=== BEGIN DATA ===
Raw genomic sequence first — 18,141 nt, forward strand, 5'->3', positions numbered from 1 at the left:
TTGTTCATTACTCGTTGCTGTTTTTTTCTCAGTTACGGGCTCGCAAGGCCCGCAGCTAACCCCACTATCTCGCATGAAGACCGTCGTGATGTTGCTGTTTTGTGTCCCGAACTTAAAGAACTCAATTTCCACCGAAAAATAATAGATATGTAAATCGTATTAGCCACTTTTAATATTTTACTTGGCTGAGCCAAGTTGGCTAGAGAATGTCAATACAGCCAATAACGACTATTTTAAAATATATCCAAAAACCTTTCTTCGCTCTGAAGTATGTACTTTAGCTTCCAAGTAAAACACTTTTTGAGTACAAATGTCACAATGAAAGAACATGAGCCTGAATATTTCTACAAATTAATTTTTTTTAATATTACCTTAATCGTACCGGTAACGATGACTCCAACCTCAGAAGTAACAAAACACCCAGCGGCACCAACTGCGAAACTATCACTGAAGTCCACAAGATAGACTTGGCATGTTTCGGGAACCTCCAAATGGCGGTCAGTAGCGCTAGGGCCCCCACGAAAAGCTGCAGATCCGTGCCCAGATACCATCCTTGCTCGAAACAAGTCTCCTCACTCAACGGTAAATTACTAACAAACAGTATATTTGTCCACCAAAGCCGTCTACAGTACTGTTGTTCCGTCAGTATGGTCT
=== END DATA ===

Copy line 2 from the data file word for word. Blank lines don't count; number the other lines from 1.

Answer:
TTGTTCATTACTCGTTGCTGTTTTTTTCTCAGTTACGGGCTCGCAAGGCCCGCAGCTAACCCCACTATCTCGCATGAAGACCGTCGTGATGTTGCTGTTTTGTGTCCCGAACTTAAAGAACTCAATTTCCACCGAAAAATAATAGATATGTAAATCGTATTAGCCACTTTTAATATTTTACTTGGCTGAGCCAAGTTGGCTAGAGAATGTCAATACAGCCAATAACGACTATTTTAAAATATATCCAAAAACCTTTCTTCGCTCTGAAGTATGTACTTTAGCTTCCAAGTAAAACACTTTTTGAGTACAAATGTCACAATGAAAGAACATGAGCCTGAATATTTCTACAAATTAATTTTTTTTAATATTACCTTAATCGTACCGGTAACGATGACTCCAACCTCAGAAGTAACAAAACACCCAGCGGCACCAACTGCGAAACTATCACTGAAGTCCACAAGATAGACTTGGCATGTTTCGGGAACCTCCAAATGGCGGTCAGTAGCGCTAGGGCCCCCACGAAAAGCTGCAGATCCGTGCCCAGATACCATCCTTGCTCGAAACAAGTCTCCTCACTCAACGGTAAATTACTAACAAACAGTATATTTGTCCACCAAAGCCGTCTACAGTACTGTTGTTCCGTCAGTATGGTCT